Kennedy v. BOARD OF EDUCATION OF ALLEN CONSOLIDATED SCHOOLSAnnotate this Case
314 N.W.2d 14 (1981)
210 Neb. 274
Dale Alan KENNEDY, Appellant, v. BOARD OF EDUCATION OF the ALLEN CONSOLIDATED SCHOOLS, DISTRICT NO. 70-70A IN the COUNTY OF DIXON, IN the STATE OF NEBRASKA, a political subdivision, Appellee.
Supreme Court of Nebraska.
December 28, 1981.
Robert A. Wichser of Hirschbach & Wichser, South Sioux City, Iowa, for appellant.
Jewell, Otte, Gatz, Collins & Domina, Norfolk, for appellee.
Heard before KRIVOSHA, C. J., and BOSLAUGH, McCOWN, CLINTON, BRODKEY, WHITE, and HASTINGS, JJ.
This is an appeal in a proceeding in error to review an order of the Board of Education of the Allen Consolidated Schools, District No. 70-70A, Dixon County, Nebraska, terminating the contract of the plaintiff. The trial court found that there was substantial evidence to sustain the order of the Board and affirmed the order. The plaintiff has appealed.
The plaintiff had been employed as a principal and guidance counselor by the defendant Board since 1975. In 1978 the plaintiff was awarded a 2-year contract. In 1980 the Board notified the plaintiff that it considered his performance to be unsatisfactory. Pursuant to Neb.Rev.Stat. § 79-1254 (Reissue 1976), the Board held a hearing on March 12, 1980, to determine whether it had just cause to terminate the plaintiff's employment at the expiration of his contract. After the hearing, the five members of the Board who were present voted to terminate the contract. The plaintiff then commenced this action to reverse and vacate the order of the Board.
Under § 79-1254, just cause means "incompetency, neglect of duty, unprofessional conduct, insubordination, immorality, physical *15 or mental incapacity, other conduct which interferes substantially with the continued performance of duties." The defendant's letter to the plaintiff alleged that he had failed to cooperate "`with school officials and law enforcement agencies concerning an incident involving damage to and theft of school property. A disreputable course of conduct toward the superintendent and the teaching staff. Your failure to follow procedures set forth by the office of the superintendent and the Board of Education. Your unprofessional conduct. Your failure, at the Board of Education meeting July 9, 1979, to advise the Board that the school bus 73-B was in the process of being repaired at a substantial cost when the Board considered and took action to sell the bus and your failure to properly conduct your assignment as bus supervisor.'"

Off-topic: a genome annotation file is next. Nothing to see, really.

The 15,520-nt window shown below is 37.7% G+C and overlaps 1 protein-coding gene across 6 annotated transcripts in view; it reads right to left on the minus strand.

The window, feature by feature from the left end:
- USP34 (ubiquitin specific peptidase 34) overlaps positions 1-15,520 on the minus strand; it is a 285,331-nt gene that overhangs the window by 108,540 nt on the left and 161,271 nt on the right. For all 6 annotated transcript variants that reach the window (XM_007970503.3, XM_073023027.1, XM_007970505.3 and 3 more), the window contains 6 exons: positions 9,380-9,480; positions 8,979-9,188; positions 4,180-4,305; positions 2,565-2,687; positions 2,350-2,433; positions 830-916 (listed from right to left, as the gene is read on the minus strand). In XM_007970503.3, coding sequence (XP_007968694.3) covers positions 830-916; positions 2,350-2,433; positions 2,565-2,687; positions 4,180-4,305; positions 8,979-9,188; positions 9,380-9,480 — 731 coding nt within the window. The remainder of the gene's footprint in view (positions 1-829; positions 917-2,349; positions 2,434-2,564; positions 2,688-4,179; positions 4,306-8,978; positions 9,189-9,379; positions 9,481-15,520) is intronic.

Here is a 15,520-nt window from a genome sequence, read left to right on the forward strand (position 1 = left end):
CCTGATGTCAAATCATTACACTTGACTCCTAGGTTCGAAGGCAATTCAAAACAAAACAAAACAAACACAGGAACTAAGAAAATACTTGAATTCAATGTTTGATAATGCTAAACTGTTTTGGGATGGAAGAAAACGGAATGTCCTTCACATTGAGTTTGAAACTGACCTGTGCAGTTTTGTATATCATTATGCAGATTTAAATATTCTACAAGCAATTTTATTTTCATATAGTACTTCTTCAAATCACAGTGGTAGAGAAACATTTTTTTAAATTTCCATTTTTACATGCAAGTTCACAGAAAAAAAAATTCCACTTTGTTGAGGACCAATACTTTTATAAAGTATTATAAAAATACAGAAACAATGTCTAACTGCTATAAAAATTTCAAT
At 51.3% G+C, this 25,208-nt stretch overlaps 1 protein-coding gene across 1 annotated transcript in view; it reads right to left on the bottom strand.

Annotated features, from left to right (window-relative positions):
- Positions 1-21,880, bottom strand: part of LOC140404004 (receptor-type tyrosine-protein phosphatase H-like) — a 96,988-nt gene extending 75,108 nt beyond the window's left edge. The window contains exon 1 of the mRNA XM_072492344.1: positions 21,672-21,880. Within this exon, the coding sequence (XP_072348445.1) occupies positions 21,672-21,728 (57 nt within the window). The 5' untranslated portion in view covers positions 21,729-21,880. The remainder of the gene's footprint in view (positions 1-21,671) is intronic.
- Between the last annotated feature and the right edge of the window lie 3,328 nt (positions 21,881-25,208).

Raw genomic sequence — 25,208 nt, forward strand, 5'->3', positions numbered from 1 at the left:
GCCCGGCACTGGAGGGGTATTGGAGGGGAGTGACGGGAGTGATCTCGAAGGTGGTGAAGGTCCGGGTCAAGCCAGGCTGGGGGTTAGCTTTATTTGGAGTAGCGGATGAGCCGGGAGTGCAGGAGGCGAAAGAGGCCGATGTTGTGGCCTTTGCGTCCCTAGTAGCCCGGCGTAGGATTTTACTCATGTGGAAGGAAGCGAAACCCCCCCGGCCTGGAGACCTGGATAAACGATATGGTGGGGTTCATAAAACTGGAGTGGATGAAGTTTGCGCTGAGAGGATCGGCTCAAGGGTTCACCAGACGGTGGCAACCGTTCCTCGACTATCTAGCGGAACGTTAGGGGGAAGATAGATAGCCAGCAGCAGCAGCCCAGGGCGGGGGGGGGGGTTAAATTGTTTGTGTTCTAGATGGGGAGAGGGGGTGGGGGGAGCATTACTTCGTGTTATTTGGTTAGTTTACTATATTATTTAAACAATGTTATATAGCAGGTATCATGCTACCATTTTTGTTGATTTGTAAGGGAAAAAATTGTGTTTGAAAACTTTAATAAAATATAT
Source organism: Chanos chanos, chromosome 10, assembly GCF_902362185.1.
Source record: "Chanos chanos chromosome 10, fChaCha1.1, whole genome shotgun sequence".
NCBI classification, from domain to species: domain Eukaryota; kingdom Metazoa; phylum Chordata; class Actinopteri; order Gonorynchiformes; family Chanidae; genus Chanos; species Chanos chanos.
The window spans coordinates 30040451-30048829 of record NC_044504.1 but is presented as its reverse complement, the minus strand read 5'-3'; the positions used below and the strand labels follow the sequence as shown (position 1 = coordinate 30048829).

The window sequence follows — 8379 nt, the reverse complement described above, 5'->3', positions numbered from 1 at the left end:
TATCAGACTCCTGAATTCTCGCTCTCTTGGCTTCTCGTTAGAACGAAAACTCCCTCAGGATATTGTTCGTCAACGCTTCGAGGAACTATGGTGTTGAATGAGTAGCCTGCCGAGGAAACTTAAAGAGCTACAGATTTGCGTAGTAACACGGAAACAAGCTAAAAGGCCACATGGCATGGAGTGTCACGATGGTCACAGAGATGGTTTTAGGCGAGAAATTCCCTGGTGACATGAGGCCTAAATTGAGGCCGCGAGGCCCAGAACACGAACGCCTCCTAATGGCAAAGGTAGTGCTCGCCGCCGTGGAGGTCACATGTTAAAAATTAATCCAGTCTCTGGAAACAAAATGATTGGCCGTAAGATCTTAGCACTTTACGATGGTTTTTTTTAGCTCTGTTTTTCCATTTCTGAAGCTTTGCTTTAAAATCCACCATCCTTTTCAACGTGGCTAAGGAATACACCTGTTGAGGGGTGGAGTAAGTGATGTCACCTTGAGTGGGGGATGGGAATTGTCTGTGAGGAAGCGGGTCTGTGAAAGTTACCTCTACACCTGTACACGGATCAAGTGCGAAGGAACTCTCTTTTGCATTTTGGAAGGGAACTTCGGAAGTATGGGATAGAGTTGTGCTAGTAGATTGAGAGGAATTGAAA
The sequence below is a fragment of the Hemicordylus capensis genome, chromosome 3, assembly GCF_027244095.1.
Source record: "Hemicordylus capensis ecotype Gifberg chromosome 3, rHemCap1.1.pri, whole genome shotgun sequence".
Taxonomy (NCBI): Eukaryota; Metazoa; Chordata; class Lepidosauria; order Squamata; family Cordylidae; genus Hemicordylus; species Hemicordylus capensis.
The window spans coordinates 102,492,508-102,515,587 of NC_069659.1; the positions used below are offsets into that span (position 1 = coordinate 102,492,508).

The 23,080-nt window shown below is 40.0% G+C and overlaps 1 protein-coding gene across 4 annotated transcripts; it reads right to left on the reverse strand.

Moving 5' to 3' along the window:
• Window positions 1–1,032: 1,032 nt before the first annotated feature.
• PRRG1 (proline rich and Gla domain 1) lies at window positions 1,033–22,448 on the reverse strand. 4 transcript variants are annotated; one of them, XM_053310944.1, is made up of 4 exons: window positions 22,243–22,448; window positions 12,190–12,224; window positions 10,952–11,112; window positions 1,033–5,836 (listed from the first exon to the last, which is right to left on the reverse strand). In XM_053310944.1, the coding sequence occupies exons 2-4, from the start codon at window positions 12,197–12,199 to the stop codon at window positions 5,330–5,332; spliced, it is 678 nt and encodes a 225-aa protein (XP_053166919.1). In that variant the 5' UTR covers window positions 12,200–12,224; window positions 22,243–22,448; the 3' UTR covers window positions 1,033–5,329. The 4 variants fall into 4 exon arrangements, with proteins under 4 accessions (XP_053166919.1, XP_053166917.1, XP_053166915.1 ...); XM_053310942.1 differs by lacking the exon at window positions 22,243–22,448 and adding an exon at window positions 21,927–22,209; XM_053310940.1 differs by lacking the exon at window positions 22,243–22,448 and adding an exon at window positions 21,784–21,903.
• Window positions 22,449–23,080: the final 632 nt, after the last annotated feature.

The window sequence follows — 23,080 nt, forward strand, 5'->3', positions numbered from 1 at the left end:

In an error proceeding, the order of an administrative body must be affirmed if it acted within its jurisdiction and there is some competent evidence to sustain its findings. City of Omaha Human Relations Dept. v. City Wide Rock & Exc. Co., 201 Neb. 405, 268 N.W.2d 98 (1978).
The burden is on the plaintiff to show there is no competent evidence to support the order sought to be reversed. Conflicting evidence will not be weighed, and the order must be affirmed if there is competent evidence to sustain it. Davis v. Board of Education, 203 Neb. 1, 277 N.W.2d 414 (1979).
There was evidence before the Board in this case from which the Board could find that the plaintiff had failed to maintain discipline on a number of occasions; that the teachers employed by the district had lost confidence in the plaintiff and were unwilling to discuss problems with him; that he had become ineffective in his relations with the staff; and that he had failed to cooperate with the Board in a number of instances.
Perhaps the most serious complaint involved the refusal of the plaintiff to cooperate in regard to an investigation concerning the disappearance of two telephones and a control box for the public address system from the school. Apparently, the plaintiff was in the school building on a Saturday evening, April 7, 1979, at or about the time the equipment disappeared and saw four students in the hall, three boys and a girl, carrying objects which were concealed by wrappings. When first interviewed by the sheriff, the plaintiff stated he had not seen anyone in the building. Later, he stated he had seen students in the building but refused to identify them to the sheriff, the superintendent, or the Board. The plaintiff's testimony at the hearing concerning the incident was quite unsatisfactory, conflicting in some respects, and demonstrated a failure and refusal to cooperate with the sheriff and the Board in the investigation of the matter.
The record shows there was competent evidence before the Board to sustain its order. The judgment of the District Court is affirmed.